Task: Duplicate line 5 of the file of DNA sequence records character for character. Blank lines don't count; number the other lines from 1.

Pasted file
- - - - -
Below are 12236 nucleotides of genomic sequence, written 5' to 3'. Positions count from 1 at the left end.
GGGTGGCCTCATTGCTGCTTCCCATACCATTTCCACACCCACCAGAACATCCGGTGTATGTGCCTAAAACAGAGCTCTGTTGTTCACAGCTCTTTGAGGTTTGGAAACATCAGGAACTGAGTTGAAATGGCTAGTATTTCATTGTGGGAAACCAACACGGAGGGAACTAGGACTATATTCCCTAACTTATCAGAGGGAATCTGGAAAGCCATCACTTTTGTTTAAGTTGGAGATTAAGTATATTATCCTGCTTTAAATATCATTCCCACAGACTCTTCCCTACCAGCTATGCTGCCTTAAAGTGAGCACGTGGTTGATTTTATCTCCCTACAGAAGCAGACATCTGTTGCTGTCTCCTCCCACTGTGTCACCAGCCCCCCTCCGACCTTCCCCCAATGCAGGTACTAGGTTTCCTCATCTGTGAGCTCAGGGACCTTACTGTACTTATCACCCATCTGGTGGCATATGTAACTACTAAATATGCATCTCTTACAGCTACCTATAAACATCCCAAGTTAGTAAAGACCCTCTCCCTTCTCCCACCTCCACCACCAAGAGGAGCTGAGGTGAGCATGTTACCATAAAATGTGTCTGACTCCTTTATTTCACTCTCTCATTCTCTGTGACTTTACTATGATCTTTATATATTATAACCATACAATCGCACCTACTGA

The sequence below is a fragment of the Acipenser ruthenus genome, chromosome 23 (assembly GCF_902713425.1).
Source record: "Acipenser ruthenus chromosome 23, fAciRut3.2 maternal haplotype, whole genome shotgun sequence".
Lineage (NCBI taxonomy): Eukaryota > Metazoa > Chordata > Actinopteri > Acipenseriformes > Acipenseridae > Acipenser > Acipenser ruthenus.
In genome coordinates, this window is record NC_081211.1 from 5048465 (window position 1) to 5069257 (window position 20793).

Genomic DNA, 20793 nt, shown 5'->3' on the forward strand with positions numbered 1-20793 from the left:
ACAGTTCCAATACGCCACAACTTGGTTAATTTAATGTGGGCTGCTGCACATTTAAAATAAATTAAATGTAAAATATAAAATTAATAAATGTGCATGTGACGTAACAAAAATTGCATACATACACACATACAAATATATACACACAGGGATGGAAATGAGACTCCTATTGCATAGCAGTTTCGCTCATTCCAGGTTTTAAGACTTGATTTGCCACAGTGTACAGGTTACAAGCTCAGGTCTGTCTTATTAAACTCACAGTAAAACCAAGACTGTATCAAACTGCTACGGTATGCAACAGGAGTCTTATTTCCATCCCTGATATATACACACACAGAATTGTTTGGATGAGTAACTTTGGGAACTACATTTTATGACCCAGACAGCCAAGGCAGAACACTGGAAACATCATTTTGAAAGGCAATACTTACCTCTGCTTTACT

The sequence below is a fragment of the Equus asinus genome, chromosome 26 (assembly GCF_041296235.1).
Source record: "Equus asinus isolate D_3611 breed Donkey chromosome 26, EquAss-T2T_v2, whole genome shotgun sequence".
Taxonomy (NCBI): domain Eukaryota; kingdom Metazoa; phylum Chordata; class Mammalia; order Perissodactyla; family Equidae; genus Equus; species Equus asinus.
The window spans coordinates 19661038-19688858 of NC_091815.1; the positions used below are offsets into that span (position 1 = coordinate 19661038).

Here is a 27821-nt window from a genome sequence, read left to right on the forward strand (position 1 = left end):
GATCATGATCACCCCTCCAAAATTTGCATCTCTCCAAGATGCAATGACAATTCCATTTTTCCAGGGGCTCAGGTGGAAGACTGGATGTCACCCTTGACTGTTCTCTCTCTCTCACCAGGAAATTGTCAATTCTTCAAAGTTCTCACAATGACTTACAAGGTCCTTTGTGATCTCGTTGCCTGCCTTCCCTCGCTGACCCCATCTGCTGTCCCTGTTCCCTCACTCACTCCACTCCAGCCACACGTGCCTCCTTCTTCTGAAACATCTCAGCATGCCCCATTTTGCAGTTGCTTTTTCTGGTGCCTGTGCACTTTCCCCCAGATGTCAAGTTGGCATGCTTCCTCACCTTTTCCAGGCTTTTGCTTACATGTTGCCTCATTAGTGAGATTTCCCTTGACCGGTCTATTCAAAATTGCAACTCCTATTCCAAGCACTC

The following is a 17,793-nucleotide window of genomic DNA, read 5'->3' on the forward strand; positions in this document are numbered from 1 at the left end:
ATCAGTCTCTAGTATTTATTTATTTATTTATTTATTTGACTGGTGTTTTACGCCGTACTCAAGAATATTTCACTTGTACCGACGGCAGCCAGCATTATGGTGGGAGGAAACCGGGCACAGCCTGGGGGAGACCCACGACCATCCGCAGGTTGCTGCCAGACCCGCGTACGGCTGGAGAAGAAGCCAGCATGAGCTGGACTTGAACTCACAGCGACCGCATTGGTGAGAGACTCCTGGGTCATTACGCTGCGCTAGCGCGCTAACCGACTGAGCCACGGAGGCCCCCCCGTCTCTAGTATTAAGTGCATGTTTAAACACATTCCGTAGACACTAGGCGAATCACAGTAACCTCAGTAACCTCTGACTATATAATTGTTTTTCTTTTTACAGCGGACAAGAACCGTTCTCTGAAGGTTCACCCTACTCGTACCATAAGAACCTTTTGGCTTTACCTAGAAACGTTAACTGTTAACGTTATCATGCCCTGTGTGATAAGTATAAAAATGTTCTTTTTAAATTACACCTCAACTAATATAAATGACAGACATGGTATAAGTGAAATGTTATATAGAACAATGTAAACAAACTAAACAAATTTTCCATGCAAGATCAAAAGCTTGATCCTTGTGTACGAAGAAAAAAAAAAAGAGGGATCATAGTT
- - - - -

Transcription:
Lineage (NCBI taxonomy): Eukaryota > Metazoa > Chordata > Actinopteri > Acipenseriformes > Acipenseridae > Acipenser > Acipenser ruthenus.